The owner of domain name won a landmark case comparing domain names to property ruling that domain name registrar Network Solutions (currently known as Versign) may be held liable for wrongfully transferring the domain to a con man based on a forged letter.

The Ninth Circuit Court of Appeals said courts should treat domain names, despite their virtual nature, exactly as they treat ?a plot of land.? The court contented that if Internet names are property then domain name registrars should be responsible for safeguarding them. ?Exposing Network Solutions to liability when it gives away a registrant?s domain name on the basis of a forged letter is no different from holding a corporation liable when it gives away someone?s shares under the same circumstances,? wrote Judge Alex Kozinski.

Early Internet entrepreneur, Gary Kremen, who first registered in 1994, had the domain stolen by ex-con Stephen Cohen in 1995 after Cohen was released from prison for impersonating a bankruptcy lawyer. Cohen forged a letter said to be from Kremen?s company authorizing Network Solutions to transfer the domain to Cohen. Network Solutions did so without verifying the authenticity of the letter. Cohen went on to make $millions from a porn empire that was focused on the name.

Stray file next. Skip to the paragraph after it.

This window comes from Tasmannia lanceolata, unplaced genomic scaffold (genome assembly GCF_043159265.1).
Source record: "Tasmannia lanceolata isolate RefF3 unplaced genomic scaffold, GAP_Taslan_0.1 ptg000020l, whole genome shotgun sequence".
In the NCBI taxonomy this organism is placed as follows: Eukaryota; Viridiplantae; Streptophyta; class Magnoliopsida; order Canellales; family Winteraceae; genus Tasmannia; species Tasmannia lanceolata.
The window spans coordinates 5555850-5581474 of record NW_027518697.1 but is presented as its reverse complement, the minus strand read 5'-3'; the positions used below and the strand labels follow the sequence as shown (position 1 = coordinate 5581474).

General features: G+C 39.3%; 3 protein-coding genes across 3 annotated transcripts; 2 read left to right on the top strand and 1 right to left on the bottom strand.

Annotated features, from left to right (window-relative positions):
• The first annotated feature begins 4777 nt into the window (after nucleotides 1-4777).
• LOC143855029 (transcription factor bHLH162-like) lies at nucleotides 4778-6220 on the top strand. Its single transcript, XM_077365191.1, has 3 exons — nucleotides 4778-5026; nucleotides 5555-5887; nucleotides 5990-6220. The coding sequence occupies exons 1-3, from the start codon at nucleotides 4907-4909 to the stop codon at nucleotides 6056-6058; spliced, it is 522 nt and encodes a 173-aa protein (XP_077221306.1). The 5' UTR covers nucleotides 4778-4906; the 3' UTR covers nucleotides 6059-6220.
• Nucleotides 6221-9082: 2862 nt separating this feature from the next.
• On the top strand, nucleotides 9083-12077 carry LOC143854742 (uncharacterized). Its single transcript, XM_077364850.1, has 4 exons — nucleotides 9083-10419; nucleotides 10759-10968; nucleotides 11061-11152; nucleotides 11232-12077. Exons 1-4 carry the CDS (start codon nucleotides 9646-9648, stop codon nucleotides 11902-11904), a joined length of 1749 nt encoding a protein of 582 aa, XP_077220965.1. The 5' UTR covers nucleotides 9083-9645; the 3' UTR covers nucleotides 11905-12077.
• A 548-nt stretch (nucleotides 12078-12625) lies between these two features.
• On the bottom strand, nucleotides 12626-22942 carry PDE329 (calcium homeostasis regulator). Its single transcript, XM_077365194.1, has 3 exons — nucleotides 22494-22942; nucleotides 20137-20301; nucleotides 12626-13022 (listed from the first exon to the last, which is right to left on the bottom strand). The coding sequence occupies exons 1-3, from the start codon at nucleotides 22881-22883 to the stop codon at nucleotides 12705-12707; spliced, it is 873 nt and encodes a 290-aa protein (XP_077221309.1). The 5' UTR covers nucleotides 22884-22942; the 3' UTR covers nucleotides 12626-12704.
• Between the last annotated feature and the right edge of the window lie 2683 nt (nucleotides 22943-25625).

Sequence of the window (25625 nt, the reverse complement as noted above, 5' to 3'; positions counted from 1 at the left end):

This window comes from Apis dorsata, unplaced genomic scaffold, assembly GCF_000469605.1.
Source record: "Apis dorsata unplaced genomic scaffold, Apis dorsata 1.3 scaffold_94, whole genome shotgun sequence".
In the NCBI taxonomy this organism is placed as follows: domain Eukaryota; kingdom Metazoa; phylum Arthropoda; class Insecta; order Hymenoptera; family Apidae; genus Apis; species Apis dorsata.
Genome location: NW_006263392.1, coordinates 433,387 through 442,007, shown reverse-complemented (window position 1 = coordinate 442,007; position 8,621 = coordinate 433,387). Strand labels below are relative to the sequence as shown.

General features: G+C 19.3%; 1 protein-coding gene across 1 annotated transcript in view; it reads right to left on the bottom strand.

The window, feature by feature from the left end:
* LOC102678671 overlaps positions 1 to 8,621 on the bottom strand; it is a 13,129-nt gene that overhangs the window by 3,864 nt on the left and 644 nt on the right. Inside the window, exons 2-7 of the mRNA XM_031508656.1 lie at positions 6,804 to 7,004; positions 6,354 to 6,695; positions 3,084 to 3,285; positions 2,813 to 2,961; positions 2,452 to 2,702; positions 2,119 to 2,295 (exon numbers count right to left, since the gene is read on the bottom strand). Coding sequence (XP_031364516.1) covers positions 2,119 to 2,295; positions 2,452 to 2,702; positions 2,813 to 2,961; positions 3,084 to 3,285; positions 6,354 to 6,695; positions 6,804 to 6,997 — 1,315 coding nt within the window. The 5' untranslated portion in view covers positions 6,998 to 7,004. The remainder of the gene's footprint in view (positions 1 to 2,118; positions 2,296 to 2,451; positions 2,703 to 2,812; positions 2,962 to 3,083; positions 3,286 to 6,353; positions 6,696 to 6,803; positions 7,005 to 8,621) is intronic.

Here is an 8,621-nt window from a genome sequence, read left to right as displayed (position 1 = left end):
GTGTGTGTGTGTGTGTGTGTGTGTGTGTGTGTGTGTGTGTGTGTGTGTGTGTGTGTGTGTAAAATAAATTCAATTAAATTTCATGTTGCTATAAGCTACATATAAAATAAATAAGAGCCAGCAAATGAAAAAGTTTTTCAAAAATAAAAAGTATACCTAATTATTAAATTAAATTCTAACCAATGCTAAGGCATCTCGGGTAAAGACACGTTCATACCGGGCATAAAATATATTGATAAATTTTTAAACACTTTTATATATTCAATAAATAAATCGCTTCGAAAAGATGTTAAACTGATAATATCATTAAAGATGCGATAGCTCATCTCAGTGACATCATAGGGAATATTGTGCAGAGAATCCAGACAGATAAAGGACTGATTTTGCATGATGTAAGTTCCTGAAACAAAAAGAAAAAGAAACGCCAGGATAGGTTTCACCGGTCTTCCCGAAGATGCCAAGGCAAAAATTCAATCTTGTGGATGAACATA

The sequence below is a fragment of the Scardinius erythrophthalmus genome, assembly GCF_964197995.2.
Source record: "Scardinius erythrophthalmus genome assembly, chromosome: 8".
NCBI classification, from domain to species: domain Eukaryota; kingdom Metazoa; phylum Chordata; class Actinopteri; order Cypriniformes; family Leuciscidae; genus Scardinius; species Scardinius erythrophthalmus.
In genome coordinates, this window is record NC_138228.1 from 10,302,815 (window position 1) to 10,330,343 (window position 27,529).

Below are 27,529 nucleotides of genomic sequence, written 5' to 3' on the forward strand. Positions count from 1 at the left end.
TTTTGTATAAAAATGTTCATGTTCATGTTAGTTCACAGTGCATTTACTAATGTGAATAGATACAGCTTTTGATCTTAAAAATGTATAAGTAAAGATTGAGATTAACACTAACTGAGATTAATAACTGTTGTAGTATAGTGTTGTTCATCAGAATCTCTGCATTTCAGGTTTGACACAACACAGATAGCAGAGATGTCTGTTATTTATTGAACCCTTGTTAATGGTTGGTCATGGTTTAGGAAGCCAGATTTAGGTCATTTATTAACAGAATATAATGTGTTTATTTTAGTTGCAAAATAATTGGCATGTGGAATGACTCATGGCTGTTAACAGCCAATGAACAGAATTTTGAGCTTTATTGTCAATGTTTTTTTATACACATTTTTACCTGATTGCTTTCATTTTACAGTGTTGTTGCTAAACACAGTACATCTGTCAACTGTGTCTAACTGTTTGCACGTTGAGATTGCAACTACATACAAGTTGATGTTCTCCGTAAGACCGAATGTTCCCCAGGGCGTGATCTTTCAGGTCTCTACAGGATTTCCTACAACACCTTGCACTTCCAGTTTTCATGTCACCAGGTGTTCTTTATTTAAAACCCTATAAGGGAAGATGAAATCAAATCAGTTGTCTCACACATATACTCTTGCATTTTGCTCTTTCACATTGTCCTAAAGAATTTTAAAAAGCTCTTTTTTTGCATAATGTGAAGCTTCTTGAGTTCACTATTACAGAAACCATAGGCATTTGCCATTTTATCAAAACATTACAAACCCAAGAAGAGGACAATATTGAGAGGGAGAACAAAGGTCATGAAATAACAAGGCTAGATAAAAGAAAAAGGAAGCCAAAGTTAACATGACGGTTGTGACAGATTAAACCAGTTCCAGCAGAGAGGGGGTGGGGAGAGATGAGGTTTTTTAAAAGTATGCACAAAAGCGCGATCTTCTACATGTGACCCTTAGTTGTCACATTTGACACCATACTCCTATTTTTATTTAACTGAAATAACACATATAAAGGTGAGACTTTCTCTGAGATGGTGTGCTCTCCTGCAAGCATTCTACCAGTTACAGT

Kremen sued and in 2001 a judge ordered Cohen to pay Kremen $65 million in damages. Cohen fled to Europe leaving Kremen little except a large home in Rancho Santa Fee. Kremen sued Network Solutions, but a federal judge in San Jose, California, rejected his claim saying that domain names are a form of intangible property not eligible for damages. Kremen appealed arguing theat Network Solutions should be held liable for damages despite the fact that he didn?t actually pay anything to register the domain in 1994, when web addresses were free.

The court agreed with Kremen that the company should be held liable under the Tort of Conversion, a statute under which damages can be assessed for contributing to the loss of property. ?Negligent or not, it was Network Solutions that gave away Kremen?s property? It would not be unfair to hold Network Solutions responsible.? Koziniski wrote.

The case now goes back to the San Jose federal district court who could assess damages against Network Solutions predicted to be in the tens of millions of dollars.